Least Upper Bound Property ⇒ Archimedean Principle

In summary, the proof shows that if a totally ordered field ##\mathbb{F}## does not satisfy the Archimedean Principle, it also does not satisfy the Least Upper Bound Property. This is proven by showing that a set bounded from above in ##\mathbb{F}## does not have a least upper bound, leading to a contradiction. The definitions of l.u.b. and AP are also provided, as well as a note on using natural numbers in ##\mathbb{F}## as repeated field addition. The proof can also be generalized to any non-Archimedean linearly-ordered group.
  • #1
Hello! I was wondering if this proof was correct? Thanks in advance!

Given: A totally ordered field, ##\mathbb{F}##.
Claim: Least Upper Bound Property (l.u.b.) ⇒ Archimedean Principle (AP)

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Proof. I will show that the contrapositive is true; that is, if ##\mathbb{F}## does not have the AP, it does not satisfy l.u.b.

By assumption, ##\mathbb{F}## has some element S such that for each ##n \in \mathbb{N}, n < S## (that is, it does not satisfy AP). It follows from the totally ordered field axioms that ##kS^{-1} < k/n## for all ##n, k \in \mathbb{N}##. The set ##\{S^{-1},2S^{-1},3S^{-1},4S^{-1},\cdots\}## is then bounded from above (setting ##n=k## shows that ##kS^{-1}## is always less than ##1##) but does not have an upper bound in ##\mathbb{F}##.

Suppose that it does have a least upper bound ##l \in \mathbb{F}##, and so for any two upper bounds ##l, l’ \in \mathbb{F}, l≤l’##. Then ##l## must hold to the inequality ##kS^{-1} < l## for all ##k## (otherwise, ##l## wouldn’t be an upper bound for ##S##). But then ##2kS^{-1}< l ## implies that ##kS^{-1}< l/2 < l##, and ##l/2## is a smaller upper bound for ##S##, contrary to ##l## being the least upper bound. This means that our supposition that ##S## has an upper bound is false, and the l.u.b. does not hold for ##\mathbb{F}##. □

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Definitions and Notes:

l.u.b. holds for ##\mathbb{F}## iff every non-empty set ##S \in \mathbb{F}## that is bounded from above has a least upper bound.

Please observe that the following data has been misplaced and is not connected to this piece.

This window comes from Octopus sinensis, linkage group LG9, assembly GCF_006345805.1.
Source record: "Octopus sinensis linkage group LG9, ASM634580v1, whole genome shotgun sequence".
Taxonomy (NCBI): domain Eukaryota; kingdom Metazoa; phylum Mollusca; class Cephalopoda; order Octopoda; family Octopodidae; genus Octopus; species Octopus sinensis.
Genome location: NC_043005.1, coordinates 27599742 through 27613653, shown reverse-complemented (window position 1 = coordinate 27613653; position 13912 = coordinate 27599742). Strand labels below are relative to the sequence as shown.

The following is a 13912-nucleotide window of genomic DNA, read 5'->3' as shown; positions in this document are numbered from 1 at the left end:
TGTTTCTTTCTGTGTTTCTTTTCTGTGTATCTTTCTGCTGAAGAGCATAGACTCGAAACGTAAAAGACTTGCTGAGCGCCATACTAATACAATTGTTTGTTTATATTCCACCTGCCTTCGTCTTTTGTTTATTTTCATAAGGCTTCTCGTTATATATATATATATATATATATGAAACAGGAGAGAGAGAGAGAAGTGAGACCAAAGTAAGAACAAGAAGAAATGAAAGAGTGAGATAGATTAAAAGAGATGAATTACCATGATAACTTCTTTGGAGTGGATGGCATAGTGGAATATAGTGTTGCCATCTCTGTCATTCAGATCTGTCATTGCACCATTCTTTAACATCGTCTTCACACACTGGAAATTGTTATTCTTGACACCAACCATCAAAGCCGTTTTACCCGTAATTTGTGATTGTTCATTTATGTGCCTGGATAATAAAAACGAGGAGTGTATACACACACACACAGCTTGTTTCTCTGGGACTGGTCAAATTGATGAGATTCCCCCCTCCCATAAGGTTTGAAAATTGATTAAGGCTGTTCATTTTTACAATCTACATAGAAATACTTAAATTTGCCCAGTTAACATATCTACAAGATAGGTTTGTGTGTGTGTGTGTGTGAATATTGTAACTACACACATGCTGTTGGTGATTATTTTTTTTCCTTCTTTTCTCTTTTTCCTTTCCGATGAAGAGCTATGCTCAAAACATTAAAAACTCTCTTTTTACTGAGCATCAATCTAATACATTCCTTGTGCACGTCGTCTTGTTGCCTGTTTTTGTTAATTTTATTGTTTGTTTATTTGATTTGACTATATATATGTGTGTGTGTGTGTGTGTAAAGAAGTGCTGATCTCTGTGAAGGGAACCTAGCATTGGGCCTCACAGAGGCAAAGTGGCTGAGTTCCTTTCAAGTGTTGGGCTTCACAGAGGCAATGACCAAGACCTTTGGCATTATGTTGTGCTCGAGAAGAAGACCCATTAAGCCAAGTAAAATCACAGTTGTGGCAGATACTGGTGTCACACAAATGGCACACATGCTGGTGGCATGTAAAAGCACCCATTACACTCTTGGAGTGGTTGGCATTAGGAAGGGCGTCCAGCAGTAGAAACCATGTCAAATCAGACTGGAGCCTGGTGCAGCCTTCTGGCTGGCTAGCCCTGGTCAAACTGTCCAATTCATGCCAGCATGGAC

AP holds iff for any element ##s \in \mathbb{F}## there exists an ##n \in \mathbb{N}## such that ##s ≤ n.##

1 is the addition identify element for field addition, and multiplication by natural numbers is shorthand for repeated field addition. E.g., ##2S^{-1} = S^{-1} + S^{-1}##, and ##kS^{-1} = S^{-1} + S^{-1} + ... S^{-1}##, k times. If a natural number ##n## is used as an element of ##\mathbb{F}##, it is assumed to be repeated addition of the identity element n times.
 
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  • #2
This post got moved to abstract algebra (I was thinking of ##\mathbb{F}## as a generalization of the real numbers), and so I realize now that I could have just proven that any linearly-ordered group ##\mathbb{G}## that is not Archimedean does not have the least upper bound property. It can be done similarly but more concisely:

If ##G## is non-Archimedean linearly-ordered group, then there exists some ##g, h \in G## such that ##g^n < h## for all ##n \in \mathbb{N}##. This means that the set ##H=\{g^n : n \in \mathbb{N}\}## is both non-empty and bounded by ##h##.

Now suppose ##H## has a least upperbound ##l \in G##. As a upper bound, ##g^{n+1}<l## for all ##n## (since ##n## is arbitrary). But this means that ##g^n < g^{-1}l < l##, and ##g^{-1}l## is a lower least upper bound for ##H##, which is a contradiction. Therefore, if ##G## is a non-Archimedean linearly-ordered group, it does not satisfy the least upper bound property. □
 

What is the Least Upper Bound Property?

The Least Upper Bound Property, also known as the Completeness Property, states that every non-empty set of real numbers that is bounded above has a least upper bound (supremum).

What is the Archimedean Principle?

The Archimedean Principle states that for any two positive real numbers a and b, there exists a positive integer n such that na > b.

How are the Least Upper Bound Property and Archimedean Principle related?

The Least Upper Bound Property and Archimedean Principle are both fundamental properties of the real number system. The Archimedean Principle is a consequence of the Least Upper Bound Property, as it can be proven using the property's definition.

What are some examples of sets that satisfy the Least Upper Bound Property?

Some examples of sets that satisfy the Least Upper Bound Property are closed intervals [a, b], where a and b are real numbers, and the set of all positive real numbers.

Why are the Least Upper Bound Property and Archimedean Principle important in mathematics?

The Least Upper Bound Property and Archimedean Principle are important because they are fundamental properties that allow us to make precise statements and proofs in mathematics, particularly in calculus and real analysis. These properties also help us understand the behavior of real numbers and their relationships with other mathematical concepts.

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